A Practical Grammar of the Latin Language; with Perpetual Exercises in Speaking and Writing: For the Use of Schools, Colleges, and Private Learners (Google eBook)

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Sanborn, Carter, Bazin & Company, 1858 - Latin language - 706 pages
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The most detailed and complete work concerning how to learn the Latin language ever compiled. With this, if you could actually read it all, you would most definately become fluent. Best of all the entire book is in audio courtesy of the Latinum podcast. Which helps learning by the ear. With all this book's exercises in speaking and conversation it emphasizes learning to speak the language rather than just reading it, which is a plus. In my opinion this text book should be standard or atleast a little more credited for all it's work. 

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Page 583 - God is the creator of heaven and earth; the fear of the Lord is the beginning of all wisdom"; he said, " Repetition is the mother of studies, and a good memory is a great benefit of God." — Why did you not stay longer in Holland ? — When I was there, the living was
Page 487 - It is already a quarter past six, and you have slept long enough. — Is it long since you rose ? — It is an hour and a half since I rose. — Do you often go a walking ? — I go a walking when I have nothing to do at home. — Do you wish to take a walk
Page 501 - undress? — I undress as soon as I return from the theatre. — Dost thou go to the theatre every evening'? — I do not go every evening, for it is better to study than to go to the theatre. — At what o'clock dost thou undress when thou dost not go to the theatre ? — I then undress as soon
Page 524 - yet, but I hope to receive a letter next week — Have you ever seen such a person ? — I have never seen such a one. — Have you already seen our church ? — I have not seen it yet — Where does it stand ? — It stands outside the town. — If you wish to see it, I will go with you in
Page 555 - peasant having seen that old men used spectacles to read, went to an optician and asked for a pair. The peasant then took a book, and having opened it, said the spectacles were not good. The optician put another pair of the best which he could find in his shop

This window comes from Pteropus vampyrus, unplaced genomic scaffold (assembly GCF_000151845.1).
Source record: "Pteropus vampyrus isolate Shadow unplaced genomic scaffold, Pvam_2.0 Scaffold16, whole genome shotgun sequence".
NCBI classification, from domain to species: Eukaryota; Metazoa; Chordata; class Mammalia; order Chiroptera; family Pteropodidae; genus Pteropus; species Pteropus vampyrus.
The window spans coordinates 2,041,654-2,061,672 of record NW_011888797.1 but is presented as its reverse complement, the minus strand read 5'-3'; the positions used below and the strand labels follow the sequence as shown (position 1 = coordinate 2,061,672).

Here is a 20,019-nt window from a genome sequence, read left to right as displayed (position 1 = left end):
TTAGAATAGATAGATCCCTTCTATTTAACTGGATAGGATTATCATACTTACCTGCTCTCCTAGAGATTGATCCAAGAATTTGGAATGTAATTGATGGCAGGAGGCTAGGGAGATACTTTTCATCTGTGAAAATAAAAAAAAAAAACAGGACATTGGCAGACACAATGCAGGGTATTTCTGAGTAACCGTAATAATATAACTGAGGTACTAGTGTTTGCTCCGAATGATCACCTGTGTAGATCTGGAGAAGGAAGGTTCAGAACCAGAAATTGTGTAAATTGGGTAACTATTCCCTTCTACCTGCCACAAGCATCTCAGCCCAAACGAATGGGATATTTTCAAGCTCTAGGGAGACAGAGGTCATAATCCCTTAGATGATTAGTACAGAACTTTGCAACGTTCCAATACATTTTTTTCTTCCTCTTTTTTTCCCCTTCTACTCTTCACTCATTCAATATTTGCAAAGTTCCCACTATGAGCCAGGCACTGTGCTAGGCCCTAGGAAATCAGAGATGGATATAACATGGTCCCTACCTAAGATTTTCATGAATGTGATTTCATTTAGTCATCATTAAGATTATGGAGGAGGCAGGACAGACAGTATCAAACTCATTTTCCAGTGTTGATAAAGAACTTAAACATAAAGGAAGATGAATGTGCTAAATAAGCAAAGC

Page 217 - I learn better than he, but he works better than I. — Whose carriage is the finest ? — Yours is very fine, but that of the captain is still finer, and ours is the finest of all. — Has any one as fine apples as we ? — No one has such fine (ones).
Page 524 - and sent us back to our country. — Whom are you looking for ? — I am looking for my little brother. — If you wish to find him, you must go into the garden, for he is there. — The garden is large, and I shall not be able to find him, if you do not tell me in which part,
Page 599 - Will you rise early to-morrow ? — It will depend upon circumstances ; if I go to bed early, I shall rise early, but if I go to bed late, I shall rise late. — Will you love my children? — If they are good. I shall love them. — Will you dine with us to-morrow? — If you
Page 474 - merchant ? — I had a mind to buy several dozen of handkerchiefs, some cravats, and a white hat of him ; but he sells so dear, that I cannot buy anything of him. — Will you take me to another ? — I will take you to" the son of the one whom you bought of last year. — Does he sell as dear
Page 387 - •which books are you in want ? — I am in want of those of which you have spoken to me. — Are you not in want of those which I am reading ? — I am not in want of them. — Is any one in want of the coats of which my tailor has spoken to me

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